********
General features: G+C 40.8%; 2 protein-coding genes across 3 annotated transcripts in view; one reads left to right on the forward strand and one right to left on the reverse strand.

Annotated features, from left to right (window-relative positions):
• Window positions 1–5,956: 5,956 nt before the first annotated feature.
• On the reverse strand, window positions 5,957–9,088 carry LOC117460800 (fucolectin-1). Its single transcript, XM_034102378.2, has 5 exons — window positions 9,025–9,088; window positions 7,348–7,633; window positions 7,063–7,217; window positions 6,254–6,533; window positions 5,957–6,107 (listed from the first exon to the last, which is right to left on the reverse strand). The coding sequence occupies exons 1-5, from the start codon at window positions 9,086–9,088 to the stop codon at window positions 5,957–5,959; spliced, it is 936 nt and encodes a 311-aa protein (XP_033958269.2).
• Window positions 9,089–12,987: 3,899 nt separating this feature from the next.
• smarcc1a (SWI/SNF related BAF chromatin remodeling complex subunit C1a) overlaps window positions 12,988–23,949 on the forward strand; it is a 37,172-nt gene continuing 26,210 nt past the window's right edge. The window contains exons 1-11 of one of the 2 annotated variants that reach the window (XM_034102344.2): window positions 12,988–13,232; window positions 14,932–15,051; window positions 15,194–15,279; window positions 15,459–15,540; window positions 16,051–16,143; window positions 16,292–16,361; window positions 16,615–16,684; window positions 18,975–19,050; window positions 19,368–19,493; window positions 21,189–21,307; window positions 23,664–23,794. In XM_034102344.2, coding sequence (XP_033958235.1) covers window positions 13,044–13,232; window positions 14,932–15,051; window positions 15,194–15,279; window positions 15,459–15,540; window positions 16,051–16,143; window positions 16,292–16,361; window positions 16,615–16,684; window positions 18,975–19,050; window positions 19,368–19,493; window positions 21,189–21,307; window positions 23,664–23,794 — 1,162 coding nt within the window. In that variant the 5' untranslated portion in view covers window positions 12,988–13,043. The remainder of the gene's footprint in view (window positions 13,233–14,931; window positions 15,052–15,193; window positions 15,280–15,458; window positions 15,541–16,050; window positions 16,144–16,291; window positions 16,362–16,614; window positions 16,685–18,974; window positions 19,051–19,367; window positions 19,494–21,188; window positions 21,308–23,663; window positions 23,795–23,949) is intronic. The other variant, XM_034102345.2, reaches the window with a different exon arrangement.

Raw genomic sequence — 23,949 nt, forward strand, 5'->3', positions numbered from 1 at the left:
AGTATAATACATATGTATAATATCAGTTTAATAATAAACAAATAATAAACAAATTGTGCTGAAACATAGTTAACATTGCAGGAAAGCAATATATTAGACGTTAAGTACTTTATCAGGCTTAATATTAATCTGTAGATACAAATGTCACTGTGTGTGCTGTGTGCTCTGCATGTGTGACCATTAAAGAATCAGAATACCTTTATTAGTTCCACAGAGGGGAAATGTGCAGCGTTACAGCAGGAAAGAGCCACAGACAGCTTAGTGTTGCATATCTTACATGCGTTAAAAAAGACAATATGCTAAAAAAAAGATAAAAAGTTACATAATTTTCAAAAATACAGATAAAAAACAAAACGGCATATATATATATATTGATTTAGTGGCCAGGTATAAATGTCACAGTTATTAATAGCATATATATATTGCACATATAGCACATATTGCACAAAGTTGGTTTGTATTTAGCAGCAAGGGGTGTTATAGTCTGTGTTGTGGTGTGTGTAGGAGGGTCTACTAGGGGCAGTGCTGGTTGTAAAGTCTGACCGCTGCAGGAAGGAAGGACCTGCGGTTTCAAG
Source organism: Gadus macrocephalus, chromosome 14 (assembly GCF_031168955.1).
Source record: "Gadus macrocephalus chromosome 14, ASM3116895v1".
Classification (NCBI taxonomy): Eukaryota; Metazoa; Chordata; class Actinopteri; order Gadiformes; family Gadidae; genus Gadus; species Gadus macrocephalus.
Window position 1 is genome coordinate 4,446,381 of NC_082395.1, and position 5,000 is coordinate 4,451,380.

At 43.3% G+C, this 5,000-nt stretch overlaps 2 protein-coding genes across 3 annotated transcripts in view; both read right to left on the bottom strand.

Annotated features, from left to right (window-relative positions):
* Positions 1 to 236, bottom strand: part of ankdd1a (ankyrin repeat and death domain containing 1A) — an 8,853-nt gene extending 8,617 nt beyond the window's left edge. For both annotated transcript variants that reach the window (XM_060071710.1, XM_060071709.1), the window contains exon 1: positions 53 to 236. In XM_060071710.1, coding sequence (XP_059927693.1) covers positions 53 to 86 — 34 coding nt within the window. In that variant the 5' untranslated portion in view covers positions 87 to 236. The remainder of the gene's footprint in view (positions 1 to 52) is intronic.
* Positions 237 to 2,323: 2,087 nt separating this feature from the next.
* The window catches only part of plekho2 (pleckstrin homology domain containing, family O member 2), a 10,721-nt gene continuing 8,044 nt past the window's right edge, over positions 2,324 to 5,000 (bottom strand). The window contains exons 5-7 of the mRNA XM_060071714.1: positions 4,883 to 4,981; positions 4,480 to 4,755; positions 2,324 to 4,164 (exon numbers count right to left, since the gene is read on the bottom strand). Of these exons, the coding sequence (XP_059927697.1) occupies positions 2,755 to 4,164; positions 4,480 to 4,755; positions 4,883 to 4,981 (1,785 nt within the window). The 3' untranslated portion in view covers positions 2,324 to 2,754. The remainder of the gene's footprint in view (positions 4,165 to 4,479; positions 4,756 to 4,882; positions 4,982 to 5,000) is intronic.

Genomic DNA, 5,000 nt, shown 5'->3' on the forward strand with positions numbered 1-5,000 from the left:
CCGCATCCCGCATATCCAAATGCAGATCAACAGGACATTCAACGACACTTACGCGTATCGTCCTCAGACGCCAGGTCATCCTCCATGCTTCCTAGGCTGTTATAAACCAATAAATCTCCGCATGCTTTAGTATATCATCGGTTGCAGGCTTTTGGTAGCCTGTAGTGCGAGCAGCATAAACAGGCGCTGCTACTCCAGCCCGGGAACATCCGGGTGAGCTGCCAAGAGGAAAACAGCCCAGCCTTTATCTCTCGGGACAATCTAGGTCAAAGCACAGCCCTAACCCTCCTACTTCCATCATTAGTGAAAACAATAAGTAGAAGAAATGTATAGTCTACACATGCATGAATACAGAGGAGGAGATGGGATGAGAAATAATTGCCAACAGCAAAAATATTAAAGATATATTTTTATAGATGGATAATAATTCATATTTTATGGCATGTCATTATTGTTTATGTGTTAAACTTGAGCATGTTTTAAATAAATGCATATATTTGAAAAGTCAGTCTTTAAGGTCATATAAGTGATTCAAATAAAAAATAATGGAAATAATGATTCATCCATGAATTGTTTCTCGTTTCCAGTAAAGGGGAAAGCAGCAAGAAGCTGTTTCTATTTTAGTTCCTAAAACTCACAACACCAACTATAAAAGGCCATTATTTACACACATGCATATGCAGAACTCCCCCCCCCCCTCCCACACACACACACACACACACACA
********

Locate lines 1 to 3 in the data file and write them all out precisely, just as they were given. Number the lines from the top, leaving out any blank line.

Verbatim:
General features: G+C 40.8%; 2 protein-coding genes across 3 annotated transcripts in view; one reads left to right on the forward strand and one right to left on the reverse strand.

Annotated features, from left to right (window-relative positions):
• Window positions 1–5,956: 5,956 nt before the first annotated feature.